Violence against women worldwide is interconnected. Funds that are allocated toward women’s safety in other countries helps prevent crises in others. 


IAS: This will be your second time as an IAS Fellow! What was your experience like last time, and how are you hoping to channel that into your experience this time around? Are there other interdisciplinary perspectives from among the group you’re hoping to bring into your work?

SDW: I am so grateful for my experience as an IAS Fellow when I first started my career at the University of Minnesota Duluth. We had a fabulous group with a diverse range of projects, ranging from biology to indigenous languages. This experience helped me learn what was interesting about my work to an outside audience: who always cared about the topic of violence against women, and had a genuine interest in explanations and evidence for why Central American countries are so diverse in their approaches. People were also interested in detailed stories and narratives, which improved my ability to share the many valuable lessons I learned from fieldwork in Central America. 

This time around, the scholars at IAS have an impressive and similarly wide range of backgrounds. I am hoping to learn how my work might connect and speak to someone who researches something like climate change, but also has an interest in women’s well-being. Fundamentally, we are all interested in human flourishing and our common humanity. So, I want to spend time bringing together the multifaceted ways that we are all helping make a better world from our various disciplinary perspectives. Who knows? Maybe I will end up with something written on the intersection of climate refugees and refugees from violence. But, more generally, if my work can reach a well-intentioned audience, together we can make important changes across many sectors of the state and society, the environment, and recognize the interconnections among these struggles. 


IAS: Any questions you always wish someone would ask you about your project? 

SDW: The questions you have asked have all been kindly sympathetic toward my work. But, I know that there are lots of people out there who are hostile to many of its basic assumptions. Even though I don’t wish for these questions, I would like to try to answer a couple of questions I have heard from time to time: Isn’t domestic violence a personal issue? Isn’t it the responsibility of families, and not the state, to try to address domestic abuse?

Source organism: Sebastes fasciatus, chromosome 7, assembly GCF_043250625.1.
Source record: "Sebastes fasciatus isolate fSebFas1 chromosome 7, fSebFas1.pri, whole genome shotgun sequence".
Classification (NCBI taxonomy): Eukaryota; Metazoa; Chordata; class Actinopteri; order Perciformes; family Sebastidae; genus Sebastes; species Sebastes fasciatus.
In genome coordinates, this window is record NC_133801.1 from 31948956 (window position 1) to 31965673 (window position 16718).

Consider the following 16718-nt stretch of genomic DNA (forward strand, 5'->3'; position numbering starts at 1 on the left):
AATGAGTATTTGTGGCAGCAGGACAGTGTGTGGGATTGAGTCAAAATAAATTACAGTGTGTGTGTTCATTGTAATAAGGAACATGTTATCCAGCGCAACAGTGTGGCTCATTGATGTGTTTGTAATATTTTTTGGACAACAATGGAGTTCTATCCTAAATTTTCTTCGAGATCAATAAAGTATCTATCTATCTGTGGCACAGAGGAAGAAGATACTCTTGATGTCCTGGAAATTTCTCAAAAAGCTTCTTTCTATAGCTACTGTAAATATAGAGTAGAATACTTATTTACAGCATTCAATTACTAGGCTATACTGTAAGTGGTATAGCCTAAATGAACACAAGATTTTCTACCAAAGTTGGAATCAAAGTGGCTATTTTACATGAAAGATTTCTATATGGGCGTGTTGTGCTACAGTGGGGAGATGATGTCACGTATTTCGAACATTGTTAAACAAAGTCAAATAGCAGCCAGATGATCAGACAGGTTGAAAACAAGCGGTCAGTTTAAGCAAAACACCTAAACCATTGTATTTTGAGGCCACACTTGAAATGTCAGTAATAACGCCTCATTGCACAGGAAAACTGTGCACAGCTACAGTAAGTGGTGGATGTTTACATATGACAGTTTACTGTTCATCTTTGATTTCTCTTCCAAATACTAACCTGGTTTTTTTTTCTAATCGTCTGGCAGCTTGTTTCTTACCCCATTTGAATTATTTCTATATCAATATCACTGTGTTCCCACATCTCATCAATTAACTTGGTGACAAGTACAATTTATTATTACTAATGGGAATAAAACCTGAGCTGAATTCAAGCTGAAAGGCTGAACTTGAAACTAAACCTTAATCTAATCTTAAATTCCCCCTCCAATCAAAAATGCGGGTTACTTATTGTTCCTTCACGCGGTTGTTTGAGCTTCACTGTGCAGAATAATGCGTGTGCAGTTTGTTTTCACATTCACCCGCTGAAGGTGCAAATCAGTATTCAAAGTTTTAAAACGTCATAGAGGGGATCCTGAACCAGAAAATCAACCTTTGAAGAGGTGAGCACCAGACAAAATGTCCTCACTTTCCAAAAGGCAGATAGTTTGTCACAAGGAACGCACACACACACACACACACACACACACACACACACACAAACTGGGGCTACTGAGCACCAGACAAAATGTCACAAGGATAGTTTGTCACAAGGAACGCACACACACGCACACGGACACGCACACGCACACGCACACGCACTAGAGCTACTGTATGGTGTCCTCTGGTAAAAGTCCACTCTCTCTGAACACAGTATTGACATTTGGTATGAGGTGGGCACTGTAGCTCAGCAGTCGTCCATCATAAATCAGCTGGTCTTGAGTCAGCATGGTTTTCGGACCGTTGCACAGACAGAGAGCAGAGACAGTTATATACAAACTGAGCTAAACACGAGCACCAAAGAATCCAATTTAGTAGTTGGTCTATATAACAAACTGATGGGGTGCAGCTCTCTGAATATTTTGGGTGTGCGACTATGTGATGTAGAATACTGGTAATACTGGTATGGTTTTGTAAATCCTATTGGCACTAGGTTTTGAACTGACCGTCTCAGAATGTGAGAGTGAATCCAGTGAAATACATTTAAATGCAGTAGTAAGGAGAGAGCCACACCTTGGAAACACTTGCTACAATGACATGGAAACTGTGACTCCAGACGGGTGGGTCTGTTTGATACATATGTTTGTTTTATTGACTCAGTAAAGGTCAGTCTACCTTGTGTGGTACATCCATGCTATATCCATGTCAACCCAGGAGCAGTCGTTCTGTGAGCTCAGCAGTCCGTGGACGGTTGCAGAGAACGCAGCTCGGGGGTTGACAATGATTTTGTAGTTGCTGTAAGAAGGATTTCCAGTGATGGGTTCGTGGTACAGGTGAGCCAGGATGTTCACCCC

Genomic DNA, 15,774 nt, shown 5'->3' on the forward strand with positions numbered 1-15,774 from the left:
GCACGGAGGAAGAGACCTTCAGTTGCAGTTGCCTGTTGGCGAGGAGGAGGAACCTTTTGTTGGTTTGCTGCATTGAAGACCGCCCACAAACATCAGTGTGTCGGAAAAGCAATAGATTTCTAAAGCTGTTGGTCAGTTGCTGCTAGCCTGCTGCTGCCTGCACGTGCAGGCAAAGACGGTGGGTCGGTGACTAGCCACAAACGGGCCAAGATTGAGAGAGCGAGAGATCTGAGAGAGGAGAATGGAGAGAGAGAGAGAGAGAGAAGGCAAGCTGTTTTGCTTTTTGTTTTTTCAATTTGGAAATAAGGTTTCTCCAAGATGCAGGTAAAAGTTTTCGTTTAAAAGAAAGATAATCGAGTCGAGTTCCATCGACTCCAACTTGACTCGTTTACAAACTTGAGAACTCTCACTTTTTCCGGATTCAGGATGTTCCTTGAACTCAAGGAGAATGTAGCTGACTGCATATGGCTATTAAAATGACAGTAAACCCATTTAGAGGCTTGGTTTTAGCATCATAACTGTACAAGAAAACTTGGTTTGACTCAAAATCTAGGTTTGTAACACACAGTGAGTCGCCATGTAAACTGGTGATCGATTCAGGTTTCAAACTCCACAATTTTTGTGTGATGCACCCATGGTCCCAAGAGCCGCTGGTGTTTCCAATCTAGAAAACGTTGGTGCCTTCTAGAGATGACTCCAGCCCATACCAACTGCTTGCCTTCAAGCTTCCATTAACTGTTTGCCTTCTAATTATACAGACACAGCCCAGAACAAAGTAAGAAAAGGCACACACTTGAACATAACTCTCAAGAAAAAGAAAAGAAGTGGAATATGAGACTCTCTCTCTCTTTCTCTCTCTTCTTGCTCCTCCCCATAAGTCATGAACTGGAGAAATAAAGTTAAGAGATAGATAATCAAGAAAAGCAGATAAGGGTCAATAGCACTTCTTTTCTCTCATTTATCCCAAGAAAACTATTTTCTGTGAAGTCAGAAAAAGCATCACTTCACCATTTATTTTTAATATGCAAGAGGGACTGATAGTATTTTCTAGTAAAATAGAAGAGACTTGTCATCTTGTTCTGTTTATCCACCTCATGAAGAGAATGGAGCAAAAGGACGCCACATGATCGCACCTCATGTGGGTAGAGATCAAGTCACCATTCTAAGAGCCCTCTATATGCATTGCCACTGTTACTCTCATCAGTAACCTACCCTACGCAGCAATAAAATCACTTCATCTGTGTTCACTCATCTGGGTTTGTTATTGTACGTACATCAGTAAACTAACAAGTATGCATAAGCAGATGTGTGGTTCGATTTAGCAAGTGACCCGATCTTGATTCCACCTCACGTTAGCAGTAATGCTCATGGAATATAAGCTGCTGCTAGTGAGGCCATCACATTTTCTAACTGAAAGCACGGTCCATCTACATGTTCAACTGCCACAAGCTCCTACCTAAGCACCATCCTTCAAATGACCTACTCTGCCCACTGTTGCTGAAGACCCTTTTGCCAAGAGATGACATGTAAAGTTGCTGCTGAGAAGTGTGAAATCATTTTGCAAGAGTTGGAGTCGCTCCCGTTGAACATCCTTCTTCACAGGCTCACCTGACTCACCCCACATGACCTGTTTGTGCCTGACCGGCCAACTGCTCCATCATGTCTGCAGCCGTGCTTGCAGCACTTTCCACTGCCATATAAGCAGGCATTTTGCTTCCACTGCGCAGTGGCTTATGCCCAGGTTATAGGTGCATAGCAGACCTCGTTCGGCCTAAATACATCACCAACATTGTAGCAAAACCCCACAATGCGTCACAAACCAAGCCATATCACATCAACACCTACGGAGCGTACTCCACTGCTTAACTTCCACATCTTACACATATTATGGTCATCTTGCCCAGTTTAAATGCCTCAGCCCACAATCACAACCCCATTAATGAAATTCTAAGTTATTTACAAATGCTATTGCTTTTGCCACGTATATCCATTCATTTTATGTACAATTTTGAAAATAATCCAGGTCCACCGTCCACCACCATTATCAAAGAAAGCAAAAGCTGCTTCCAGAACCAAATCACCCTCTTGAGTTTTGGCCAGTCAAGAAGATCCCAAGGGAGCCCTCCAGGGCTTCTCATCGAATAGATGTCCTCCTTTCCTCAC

I do not believe domestic violence is a personal issue. It thrives when it is systematically reinforced through social norms that disregard and dehumanize victims. So, the work to reduce these types of violence is, in part, to recognize the fundamental humanity of people who are particularly vulnerable to violence. I am not denying that other types of violence exist, nor that they are important. In fact, I suspect that our ideas about gender that reinforce violence against women also put men at risk. For example, if we expect boys and men to be “tough,” a boy or man who is abused is less likely to tell anyone and more likely to be a victim of sustained abuse. This same social norm reinforces men’s violence against women and against one another if they feel the need to project an image of toughness and strength through violent or coercive means.

A key role of the state is to not only protect its citizens from harm, but also promote their flourishing. Both of these require that the state not only work toward preventing violence against women, but that they are required to effectively respond to it through effective and innovative systems of social services, women-focused policing, and women-focused courts that address the specific needs of women who are particularly poor and marginalized.